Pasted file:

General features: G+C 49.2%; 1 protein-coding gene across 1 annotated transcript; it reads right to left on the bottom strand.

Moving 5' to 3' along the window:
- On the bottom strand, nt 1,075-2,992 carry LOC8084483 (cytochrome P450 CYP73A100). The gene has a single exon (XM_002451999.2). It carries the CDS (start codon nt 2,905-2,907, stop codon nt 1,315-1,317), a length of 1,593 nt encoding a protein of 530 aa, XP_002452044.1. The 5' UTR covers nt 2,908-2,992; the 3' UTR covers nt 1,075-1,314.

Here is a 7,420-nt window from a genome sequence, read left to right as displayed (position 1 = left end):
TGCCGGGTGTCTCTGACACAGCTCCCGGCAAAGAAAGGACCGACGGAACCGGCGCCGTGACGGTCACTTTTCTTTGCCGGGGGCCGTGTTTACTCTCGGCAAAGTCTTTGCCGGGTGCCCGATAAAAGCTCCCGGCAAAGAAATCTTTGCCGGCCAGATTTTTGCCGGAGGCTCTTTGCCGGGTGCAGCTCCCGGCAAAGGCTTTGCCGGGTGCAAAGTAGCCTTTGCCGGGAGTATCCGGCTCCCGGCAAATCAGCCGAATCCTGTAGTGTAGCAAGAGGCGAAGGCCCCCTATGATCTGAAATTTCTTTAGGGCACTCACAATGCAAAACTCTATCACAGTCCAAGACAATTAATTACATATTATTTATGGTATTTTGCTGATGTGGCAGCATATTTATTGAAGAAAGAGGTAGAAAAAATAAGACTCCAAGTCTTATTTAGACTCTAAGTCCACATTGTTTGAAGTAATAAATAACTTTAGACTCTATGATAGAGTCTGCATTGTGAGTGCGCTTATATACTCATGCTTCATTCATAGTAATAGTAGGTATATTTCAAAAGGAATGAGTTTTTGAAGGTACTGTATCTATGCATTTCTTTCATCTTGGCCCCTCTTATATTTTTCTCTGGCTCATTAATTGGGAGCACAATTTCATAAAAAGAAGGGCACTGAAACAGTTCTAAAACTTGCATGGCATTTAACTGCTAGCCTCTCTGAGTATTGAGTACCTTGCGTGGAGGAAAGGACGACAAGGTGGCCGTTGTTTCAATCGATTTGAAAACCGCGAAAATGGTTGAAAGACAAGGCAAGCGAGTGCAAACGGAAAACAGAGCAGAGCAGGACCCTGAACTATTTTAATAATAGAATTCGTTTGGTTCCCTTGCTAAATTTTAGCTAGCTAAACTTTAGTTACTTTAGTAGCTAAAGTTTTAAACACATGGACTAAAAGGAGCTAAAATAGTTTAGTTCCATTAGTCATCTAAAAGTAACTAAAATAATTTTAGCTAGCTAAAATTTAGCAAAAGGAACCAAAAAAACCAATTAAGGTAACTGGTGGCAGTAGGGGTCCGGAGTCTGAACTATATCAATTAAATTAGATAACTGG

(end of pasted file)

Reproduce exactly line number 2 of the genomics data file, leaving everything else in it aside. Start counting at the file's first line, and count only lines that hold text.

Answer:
Moving 5' to 3' along the window: